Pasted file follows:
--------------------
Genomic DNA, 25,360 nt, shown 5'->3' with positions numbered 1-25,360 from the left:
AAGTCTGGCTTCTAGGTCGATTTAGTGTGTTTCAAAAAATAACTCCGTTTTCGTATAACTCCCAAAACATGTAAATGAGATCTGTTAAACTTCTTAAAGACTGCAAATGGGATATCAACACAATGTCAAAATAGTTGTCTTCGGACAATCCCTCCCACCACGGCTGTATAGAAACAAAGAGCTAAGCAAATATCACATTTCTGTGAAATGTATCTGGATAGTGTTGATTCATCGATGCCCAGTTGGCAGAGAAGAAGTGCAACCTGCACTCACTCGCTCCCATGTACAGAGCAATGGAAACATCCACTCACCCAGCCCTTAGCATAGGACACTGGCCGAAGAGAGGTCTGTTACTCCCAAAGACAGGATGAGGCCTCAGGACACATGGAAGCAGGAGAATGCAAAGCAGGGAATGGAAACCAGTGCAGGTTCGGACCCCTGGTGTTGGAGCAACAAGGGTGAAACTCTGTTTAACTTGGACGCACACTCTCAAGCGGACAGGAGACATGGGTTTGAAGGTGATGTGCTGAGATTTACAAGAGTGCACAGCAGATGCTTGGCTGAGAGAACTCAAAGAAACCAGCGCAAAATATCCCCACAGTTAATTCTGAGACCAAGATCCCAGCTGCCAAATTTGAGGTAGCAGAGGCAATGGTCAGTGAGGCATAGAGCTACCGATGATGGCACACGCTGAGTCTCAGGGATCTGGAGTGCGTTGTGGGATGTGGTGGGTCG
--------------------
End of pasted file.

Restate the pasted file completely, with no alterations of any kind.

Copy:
Genomic DNA, 25,360 nt, shown 5'->3' with positions numbered 1-25,360 from the left:
AAGTCTGGCTTCTAGGTCGATTTAGTGTGTTTCAAAAAATAACTCCGTTTTCGTATAACTCCCAAAACATGTAAATGAGATCTGTTAAACTTCTTAAAGACTGCAAATGGGATATCAACACAATGTCAAAATAGTTGTCTTCGGACAATCCCTCCCACCACGGCTGTATAGAAACAAAGAGCTAAGCAAATATCACATTTCTGTGAAATGTATCTGGATAGTGTTGATTCATCGATGCCCAGTTGGCAGAGAAGAAGTGCAACCTGCACTCACTCGCTCCCATGTACAGAGCAATGGAAACATCCACTCACCCAGCCCTTAGCATAGGACACTGGCCGAAGAGAGGTCTGTTACTCCCAAAGACAGGATGAGGCCTCAGGACACATGGAAGCAGGAGAATGCAAAGCAGGGAATGGAAACCAGTGCAGGTTCGGACCCCTGGTGTTGGAGCAACAAGGGTGAAACTCTGTTTAACTTGGACGCACACTCTCAAGCGGACAGGAGACATGGGTTTGAAGGTGATGTGCTGAGATTTACAAGAGTGCACAGCAGATGCTTGGCTGAGAGAACTCAAAGAAACCAGCGCAAAATATCCCCACAGTTAATTCTGAGACCAAGATCCCAGCTGCCAAATTTGAGGTAGCAGAGGCAATGGTCAGTGAGGCATAGAGCTACCGATGATGGCACACGCTGAGTCTCAGGGATCTGGAGTGCGTTGTGGGATGTGGTGGGTCG